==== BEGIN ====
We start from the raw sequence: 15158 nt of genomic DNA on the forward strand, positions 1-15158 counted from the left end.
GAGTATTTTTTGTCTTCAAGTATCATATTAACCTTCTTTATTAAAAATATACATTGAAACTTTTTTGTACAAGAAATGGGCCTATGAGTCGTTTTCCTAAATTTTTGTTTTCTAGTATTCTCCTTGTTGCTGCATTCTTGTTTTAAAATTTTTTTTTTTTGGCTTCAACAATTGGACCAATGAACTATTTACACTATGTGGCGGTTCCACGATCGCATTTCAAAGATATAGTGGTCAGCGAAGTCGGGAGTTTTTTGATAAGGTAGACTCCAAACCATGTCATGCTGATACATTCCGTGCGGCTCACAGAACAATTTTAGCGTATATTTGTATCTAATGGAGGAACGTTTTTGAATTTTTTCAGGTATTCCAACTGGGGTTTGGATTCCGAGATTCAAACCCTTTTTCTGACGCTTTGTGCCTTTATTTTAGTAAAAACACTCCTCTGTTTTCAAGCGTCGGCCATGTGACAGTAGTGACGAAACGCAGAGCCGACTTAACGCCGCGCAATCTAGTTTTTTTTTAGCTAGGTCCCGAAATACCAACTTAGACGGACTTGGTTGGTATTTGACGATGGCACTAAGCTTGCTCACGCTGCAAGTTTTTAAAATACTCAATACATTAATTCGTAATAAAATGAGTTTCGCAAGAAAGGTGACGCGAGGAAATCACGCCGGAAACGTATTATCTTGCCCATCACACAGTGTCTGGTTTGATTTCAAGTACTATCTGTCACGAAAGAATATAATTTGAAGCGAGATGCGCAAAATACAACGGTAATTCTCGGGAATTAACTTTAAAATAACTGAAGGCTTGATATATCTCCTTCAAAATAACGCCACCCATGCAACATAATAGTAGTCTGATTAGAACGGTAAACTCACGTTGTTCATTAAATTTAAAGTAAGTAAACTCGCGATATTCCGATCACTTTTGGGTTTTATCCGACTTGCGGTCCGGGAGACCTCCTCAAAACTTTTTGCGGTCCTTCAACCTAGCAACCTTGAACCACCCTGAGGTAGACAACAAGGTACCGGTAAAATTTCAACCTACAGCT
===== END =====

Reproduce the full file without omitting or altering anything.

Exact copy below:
We start from the raw sequence: 15158 nt of genomic DNA on the forward strand, positions 1-15158 counted from the left end.
GAGTATTTTTTGTCTTCAAGTATCATATTAACCTTCTTTATTAAAAATATACATTGAAACTTTTTTGTACAAGAAATGGGCCTATGAGTCGTTTTCCTAAATTTTTGTTTTCTAGTATTCTCCTTGTTGCTGCATTCTTGTTTTAAAATTTTTTTTTTTTGGCTTCAACAATTGGACCAATGAACTATTTACACTATGTGGCGGTTCCACGATCGCATTTCAAAGATATAGTGGTCAGCGAAGTCGGGAGTTTTTTGATAAGGTAGACTCCAAACCATGTCATGCTGATACATTCCGTGCGGCTCACAGAACAATTTTAGCGTATATTTGTATCTAATGGAGGAACGTTTTTGAATTTTTTCAGGTATTCCAACTGGGGTTTGGATTCCGAGATTCAAACCCTTTTTCTGACGCTTTGTGCCTTTATTTTAGTAAAAACACTCCTCTGTTTTCAAGCGTCGGCCATGTGACAGTAGTGACGAAACGCAGAGCCGACTTAACGCCGCGCAATCTAGTTTTTTTTTAGCTAGGTCCCGAAATACCAACTTAGACGGACTTGGTTGGTATTTGACGATGGCACTAAGCTTGCTCACGCTGCAAGTTTTTAAAATACTCAATACATTAATTCGTAATAAAATGAGTTTCGCAAGAAAGGTGACGCGAGGAAATCACGCCGGAAACGTATTATCTTGCCCATCACACAGTGTCTGGTTTGATTTCAAGTACTATCTGTCACGAAAGAATATAATTTGAAGCGAGATGCGCAAAATACAACGGTAATTCTCGGGAATTAACTTTAAAATAACTGAAGGCTTGATATATCTCCTTCAAAATAACGCCACCCATGCAACATAATAGTAGTCTGATTAGAACGGTAAACTCACGTTGTTCATTAAATTTAAAGTAAGTAAACTCGCGATATTCCGATCACTTTTGGGTTTTATCCGACTTGCGGTCCGGGAGACCTCCTCAAAACTTTTTGCGGTCCTTCAACCTAGCAACCTTGAACCACCCTGAGGTAGACAACAAGGTACCGGTAAAATTTCAACCTACAGCT